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Comparative genomics analysis of Klebsiella oxytoca: an emerging cause of multi-drug resistant hospital infections

Klebsiella oxytoca is a Gram-negative bacterium that is increasingly recognised as an important cause of hospital-associated infections, including pneumonia, blood, urinary and wound infections. A subset of K. oxytoca are categorised as an urgent threat by public health organisations all over the world, and of particular concern are multi-drug resistant strains displaying resistance to the drugs-of-last resort. Yet in spite of this, little is known about the underlying diversity, epidemiology and evolution of this species. Comparative genomic analyses represent a powerful approach for understanding how bacterial pathogens evolve and spread to cause public health threats. In this project the student will apply the latest genomics analysis approaches to investigate the underlying genetic diversity of K. oxytoca strains collected in Australia and overseas. The student will explore the ancestral relationships among these strains, identify and compare antibiotic resistance and virulence genes, and genes defining the key surface antigens. The outcomes of this project will vastly improve our knowledge of K. oxyotoca biology. Importantly, it will provide an essential framework with which we can investigate and understand emerging pathogenic and drug-resistant variants. The scope of the work can be refined to accommodate projects of varying length and is best suited for students interested in the application of computational biology approaches (including command-line programs) to analyse and interpret large datasets. Specific analysis approaches will include de novo genome assembly and annotation, reference-based variant detection, BLAST search and phylogenetics. Prior experience using the Unix operating system and the Python programming language is preferred but not essential.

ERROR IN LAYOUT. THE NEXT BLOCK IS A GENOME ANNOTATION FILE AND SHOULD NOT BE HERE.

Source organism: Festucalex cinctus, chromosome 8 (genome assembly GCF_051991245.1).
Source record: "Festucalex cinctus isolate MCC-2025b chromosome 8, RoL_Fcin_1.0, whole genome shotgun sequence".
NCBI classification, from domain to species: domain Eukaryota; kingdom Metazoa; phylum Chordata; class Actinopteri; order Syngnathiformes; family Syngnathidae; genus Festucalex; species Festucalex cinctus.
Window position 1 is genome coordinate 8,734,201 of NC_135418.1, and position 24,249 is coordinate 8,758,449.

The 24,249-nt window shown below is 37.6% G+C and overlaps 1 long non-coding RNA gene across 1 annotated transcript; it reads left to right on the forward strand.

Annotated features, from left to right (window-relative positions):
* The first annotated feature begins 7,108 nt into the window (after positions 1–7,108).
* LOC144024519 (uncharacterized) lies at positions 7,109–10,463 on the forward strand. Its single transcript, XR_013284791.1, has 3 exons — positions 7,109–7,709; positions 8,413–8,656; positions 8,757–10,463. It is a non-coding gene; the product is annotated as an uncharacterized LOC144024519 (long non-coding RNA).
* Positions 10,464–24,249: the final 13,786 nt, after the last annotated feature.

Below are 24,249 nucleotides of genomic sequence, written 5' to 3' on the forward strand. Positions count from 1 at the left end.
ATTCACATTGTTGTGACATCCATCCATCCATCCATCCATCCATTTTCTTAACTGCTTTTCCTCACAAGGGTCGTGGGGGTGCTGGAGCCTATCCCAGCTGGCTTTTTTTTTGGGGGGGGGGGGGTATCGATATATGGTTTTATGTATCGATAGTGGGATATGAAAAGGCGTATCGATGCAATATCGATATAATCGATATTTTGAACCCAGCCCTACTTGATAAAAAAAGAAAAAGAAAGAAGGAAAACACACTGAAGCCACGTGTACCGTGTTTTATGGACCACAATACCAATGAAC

Essential criteria: 
Minimum entry requirements can be found here:
infectious disease, Klebsiella, antibiotic resistance, genomics, computational biology, microbiology
School of Translational Medicine » Infectious Diseases
Available options 
Masters by research
Time commitment 
Top-up scholarship funding available 
Physical location 
Burnet Institute
Kelly Wyres
Jane Hawkey

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